What about working in chains and family dining corporations?
I have been taken aback recently by the number of resumes from one respected East Coast culinary school showing nothing but chain and family dining. This is a new trend, highly unusual and a little hard to figure out. Not so long ago culinary grads would have preferred to be shot rather than “selling out” (which working for a corporate restaurant group definitely is not).
Seeking explanations I come up with a few possibilities:
1) The recession has put people in a position of having to take any job they can get.
2) The school is somehow responsible for these choices, having determined to take some funding or sponsorship from these groups.
3) Large corporations promote people sooner, relying on inside training rather than experience to provide the necessary skill sets to run a unit, so recent graduates, whose ambition outstrips their wisdom choose the title over the future.
4) The initial pay with these companies is greater than that of a cooks job with far greater future options.
5) Schools are recruiting a different kind of student – not just the wide eyed Food TV enthusiast but the returning vet seeking a secure job with ordered systems and working conditions good for families.
6) Family dining chains are offering a great deal more to new hires than I knew.
By “Family Dining” here I mean groups with national or international coverage and more than a few outlets, generally located in malls and suburban or not food destination areas. These groups have highly structured management procedures and fixed menus (“poured in plastic”) which generally allow no more than a special or two a week at the most if at all, those often produced by a corporate chef. This leaves the chef with little autonomy and makes higher level management jobs more accessible to applicants with less previous experience, as the companies’ training procedures can bring them up to speed in short order.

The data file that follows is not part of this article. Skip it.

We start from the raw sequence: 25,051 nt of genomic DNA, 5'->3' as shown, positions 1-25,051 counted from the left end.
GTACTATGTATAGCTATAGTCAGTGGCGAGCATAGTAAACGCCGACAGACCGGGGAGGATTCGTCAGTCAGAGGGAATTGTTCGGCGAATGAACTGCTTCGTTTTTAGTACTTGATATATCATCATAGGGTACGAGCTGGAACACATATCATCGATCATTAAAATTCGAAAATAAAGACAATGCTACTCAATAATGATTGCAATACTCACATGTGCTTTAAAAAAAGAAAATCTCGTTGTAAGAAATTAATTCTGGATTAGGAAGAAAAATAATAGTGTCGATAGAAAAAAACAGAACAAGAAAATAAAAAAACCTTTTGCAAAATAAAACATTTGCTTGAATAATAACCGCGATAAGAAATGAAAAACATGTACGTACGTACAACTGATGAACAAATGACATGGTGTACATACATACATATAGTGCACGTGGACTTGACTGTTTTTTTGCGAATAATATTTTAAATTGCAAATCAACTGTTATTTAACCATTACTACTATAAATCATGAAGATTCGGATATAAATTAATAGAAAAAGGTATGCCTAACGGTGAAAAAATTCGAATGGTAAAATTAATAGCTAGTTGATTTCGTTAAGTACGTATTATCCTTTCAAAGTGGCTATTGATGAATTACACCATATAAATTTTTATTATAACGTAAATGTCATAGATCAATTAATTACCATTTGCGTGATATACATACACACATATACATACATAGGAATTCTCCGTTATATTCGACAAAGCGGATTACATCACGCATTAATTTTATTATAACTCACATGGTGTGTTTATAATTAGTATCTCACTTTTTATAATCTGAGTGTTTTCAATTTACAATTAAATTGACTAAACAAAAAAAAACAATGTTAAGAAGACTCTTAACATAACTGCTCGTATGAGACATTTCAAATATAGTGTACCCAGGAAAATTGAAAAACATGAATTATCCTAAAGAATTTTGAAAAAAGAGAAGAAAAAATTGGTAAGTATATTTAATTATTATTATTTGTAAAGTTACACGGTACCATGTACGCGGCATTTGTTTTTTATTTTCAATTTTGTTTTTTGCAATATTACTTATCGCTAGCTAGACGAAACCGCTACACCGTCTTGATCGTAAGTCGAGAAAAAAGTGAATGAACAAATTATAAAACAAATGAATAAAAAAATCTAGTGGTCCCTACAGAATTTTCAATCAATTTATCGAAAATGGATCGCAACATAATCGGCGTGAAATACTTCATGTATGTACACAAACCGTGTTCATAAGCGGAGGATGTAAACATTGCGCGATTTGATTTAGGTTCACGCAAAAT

These are fair jobs, and if the sameness isn’t too frustrating, they provide fair lifelong employment. They are in some ways, however, limiting.
First of all, the corporate control prevents the employees from exercising, being trained in and learning the kind of decision making necessary for the top positions of entrepreneurial ventures.
Second, the chefs of these operations are more foremen or kitchen managers than chefs. They make food but they don’t create. They oversee the process and apply quality controls, but few, for instance, have the freedom to choose vendors or tweak a sauce.
Third, the speed with which the title of “chef” or “kitchen manager” is achieved bypasses the extended learning period necessary to provide the entire palate of knowledge and skills required of a great culinary professional or FoH professional with the vast palate of industry awareness needed in a free standing or semi independent restaurant or club (as, for instance, a hotel unit).